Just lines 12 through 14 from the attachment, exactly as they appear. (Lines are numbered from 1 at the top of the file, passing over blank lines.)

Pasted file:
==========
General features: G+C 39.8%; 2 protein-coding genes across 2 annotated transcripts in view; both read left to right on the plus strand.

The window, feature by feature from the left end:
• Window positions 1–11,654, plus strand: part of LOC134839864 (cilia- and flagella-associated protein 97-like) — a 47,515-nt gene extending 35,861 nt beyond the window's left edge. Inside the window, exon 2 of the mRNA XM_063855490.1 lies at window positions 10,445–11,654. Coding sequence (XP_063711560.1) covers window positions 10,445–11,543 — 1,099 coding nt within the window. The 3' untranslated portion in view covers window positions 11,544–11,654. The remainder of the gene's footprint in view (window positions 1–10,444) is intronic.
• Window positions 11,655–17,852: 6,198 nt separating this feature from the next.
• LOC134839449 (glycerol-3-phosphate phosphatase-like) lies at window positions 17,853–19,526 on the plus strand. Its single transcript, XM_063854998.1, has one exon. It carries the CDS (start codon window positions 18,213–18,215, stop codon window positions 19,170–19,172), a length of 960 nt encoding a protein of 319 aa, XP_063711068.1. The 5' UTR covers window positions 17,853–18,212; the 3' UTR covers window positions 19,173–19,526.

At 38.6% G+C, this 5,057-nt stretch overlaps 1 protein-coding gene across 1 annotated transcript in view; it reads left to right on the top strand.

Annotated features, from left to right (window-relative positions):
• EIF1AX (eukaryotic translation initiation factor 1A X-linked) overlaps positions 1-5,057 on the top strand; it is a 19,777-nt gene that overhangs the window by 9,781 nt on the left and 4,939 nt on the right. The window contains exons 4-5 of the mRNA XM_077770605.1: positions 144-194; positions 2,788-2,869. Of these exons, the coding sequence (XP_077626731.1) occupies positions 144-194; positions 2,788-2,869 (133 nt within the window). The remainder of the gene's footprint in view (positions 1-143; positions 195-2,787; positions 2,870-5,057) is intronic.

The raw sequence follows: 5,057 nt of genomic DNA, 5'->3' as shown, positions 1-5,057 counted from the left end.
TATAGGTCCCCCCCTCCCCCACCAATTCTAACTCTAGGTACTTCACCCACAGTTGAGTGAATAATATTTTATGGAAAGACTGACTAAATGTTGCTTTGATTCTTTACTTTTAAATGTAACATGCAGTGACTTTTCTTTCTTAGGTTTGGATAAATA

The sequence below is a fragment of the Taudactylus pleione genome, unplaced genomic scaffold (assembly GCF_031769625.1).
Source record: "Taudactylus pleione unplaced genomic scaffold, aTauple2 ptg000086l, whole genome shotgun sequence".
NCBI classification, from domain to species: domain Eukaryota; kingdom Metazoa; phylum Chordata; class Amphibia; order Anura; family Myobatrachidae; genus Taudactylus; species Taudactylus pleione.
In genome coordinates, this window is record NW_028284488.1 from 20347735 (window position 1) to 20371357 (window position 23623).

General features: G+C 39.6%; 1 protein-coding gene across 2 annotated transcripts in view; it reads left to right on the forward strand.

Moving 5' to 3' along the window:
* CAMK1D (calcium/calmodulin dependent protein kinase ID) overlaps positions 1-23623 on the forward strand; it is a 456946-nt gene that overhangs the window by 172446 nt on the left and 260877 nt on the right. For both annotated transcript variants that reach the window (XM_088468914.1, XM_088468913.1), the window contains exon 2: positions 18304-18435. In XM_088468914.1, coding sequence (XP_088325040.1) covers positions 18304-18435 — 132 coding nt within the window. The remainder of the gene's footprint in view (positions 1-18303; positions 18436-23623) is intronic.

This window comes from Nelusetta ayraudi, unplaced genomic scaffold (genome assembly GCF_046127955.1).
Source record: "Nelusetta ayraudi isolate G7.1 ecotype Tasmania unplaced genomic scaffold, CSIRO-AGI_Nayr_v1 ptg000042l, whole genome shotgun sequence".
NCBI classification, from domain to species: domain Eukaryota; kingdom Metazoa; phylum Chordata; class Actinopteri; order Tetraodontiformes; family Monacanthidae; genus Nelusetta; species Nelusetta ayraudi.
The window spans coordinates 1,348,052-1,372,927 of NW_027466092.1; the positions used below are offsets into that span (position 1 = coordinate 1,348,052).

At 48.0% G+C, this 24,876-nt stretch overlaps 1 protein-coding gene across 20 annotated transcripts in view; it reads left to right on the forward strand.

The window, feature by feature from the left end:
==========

Source record: "Taudactylus pleione unplaced genomic scaffold, aTauple2 ptg000086l, whole genome shotgun sequence".
NCBI classification, from domain to species: domain Eukaryota; kingdom Metazoa; phylum Chordata; class Amphibia; order Anura; family Myobatrachidae; genus Taudactylus; species Taudactylus pleione.
In genome coordinates, this window is record NW_028284488.1 from 20347735 (window position 1) to 20371357 (window position 23623).